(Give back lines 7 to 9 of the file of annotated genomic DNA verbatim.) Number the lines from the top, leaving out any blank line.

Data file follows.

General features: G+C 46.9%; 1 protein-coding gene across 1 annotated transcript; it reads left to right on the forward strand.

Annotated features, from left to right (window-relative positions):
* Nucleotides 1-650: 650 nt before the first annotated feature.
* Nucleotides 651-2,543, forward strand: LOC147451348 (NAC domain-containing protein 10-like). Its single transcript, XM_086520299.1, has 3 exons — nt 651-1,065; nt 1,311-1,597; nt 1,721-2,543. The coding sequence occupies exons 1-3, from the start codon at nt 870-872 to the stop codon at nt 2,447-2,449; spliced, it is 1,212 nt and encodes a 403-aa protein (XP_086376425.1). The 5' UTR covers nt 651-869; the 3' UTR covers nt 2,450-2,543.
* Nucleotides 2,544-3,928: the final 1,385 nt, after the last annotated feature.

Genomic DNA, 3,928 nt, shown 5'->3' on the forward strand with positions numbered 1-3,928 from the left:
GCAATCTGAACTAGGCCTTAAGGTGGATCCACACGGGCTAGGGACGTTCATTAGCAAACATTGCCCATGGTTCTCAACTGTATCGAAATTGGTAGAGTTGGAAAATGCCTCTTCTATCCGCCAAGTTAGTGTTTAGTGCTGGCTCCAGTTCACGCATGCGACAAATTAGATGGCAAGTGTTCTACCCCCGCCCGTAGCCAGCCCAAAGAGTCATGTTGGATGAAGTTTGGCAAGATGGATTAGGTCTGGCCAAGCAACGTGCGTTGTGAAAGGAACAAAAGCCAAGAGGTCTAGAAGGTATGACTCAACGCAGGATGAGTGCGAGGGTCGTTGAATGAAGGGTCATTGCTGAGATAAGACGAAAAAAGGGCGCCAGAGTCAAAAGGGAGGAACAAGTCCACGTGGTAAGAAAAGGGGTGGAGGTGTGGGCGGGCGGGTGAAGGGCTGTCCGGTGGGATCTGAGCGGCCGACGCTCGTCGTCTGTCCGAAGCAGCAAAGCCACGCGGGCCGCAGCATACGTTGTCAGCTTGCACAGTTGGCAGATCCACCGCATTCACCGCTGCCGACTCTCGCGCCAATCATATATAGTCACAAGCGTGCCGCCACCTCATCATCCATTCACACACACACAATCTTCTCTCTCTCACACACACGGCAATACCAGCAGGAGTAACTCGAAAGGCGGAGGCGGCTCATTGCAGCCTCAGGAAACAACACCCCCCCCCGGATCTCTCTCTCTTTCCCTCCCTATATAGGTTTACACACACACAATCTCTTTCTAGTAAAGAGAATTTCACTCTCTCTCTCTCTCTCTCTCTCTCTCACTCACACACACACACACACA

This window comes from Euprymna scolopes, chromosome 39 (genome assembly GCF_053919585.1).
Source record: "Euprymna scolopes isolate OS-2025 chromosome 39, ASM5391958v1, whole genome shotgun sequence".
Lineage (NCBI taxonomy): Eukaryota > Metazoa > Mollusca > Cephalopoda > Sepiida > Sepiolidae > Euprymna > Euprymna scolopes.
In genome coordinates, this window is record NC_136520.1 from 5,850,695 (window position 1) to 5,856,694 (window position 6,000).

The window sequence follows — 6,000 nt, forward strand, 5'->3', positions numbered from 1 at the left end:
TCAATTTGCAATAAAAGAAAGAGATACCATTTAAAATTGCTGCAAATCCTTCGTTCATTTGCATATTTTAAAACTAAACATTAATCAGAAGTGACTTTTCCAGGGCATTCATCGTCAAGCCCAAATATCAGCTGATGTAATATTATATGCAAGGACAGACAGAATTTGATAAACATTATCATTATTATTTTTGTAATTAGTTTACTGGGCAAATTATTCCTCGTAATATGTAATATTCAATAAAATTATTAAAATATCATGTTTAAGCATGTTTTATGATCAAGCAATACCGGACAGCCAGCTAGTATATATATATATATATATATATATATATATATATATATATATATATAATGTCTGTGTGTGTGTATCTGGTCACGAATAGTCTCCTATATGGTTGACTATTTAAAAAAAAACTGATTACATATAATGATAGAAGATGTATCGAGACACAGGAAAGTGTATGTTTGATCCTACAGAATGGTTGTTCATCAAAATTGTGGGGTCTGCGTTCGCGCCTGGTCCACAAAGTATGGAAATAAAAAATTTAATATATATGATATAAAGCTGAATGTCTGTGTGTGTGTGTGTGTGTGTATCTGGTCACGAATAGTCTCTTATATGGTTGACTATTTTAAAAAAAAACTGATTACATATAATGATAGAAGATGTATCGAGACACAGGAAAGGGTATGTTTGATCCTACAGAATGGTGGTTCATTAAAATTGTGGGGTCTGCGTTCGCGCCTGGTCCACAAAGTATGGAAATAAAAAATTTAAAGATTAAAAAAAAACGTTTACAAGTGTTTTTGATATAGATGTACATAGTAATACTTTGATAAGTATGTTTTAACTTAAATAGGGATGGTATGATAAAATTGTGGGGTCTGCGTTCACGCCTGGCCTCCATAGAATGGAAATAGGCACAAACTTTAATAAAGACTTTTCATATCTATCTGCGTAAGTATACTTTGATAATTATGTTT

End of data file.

GCAATCTGAACTAGGCCTTAAGGTGGATCCACACGGGCTAGGGACGTTCATTAGCAAACATTGCCCATGGTTCTCAACTGTATCGAAATTGGTAGAGTTGGAAAATGCCTCTTCTATCCGCCAAGTTAGTGTTTAGTGCTGGCTCCAGTTCACGCATGCGACAAATTAGATGGCAAGTGTTCTACCCCCGCCCGTAGCCAGCCCAAAGAGTCATGTTGGATGAAGTTTGGCAAGATGGATTAGGTCTGGCCAAGCAACGTGCGTTGTGAAAGGAACAAAAGCCAAGAGGTCTAGAAGGTATGACTCAACGCAGGATGAGTGCGAGGGTCGTTGAATGAAGGGTCATTGCTGAGATAAGACGAAAAAAGGGCGCCAGAGTCAAAAGGGAGGAACAAGTCCACGTGGTAAGAAAAGGGGTGGAGGTGTGGGCGGGCGGGTGAAGGGCTGTCCGGTGGGATCTGAGCGGCCGACGCTCGTCGTCTGTCCGAAGCAGCAAAGCCACGCGGGCCGCAGCATACGTTGTCAGCTTGCACAGTTGGCAGATCCACCGCATTCACCGCTGCCGACTCTCGCGCCAATCATATATAGTCACAAGCGTGCCGCCACCTCATCATCCATTCACACACACACAATCTTCTCTCTCTCACACACACGGCAATACCAGCAGGAGTAACTCGAAAGGCGGAGGCGGCTCATTGCAGCCTCAGGAAACAACACCCCCCCCCGGATCTCTCTCTCTTTCCCTCCCTATATAGGTTTACACACACACAATCTCTTTCTAGTAAAGAGAATTTCACTCTCTCTCTCTCTCTCTCTCTCTCTCACTCACACACACACACACACA

This window comes from Euprymna scolopes, chromosome 39 (genome assembly GCF_053919585.1).
Source record: "Euprymna scolopes isolate OS-2025 chromosome 39, ASM5391958v1, whole genome shotgun sequence".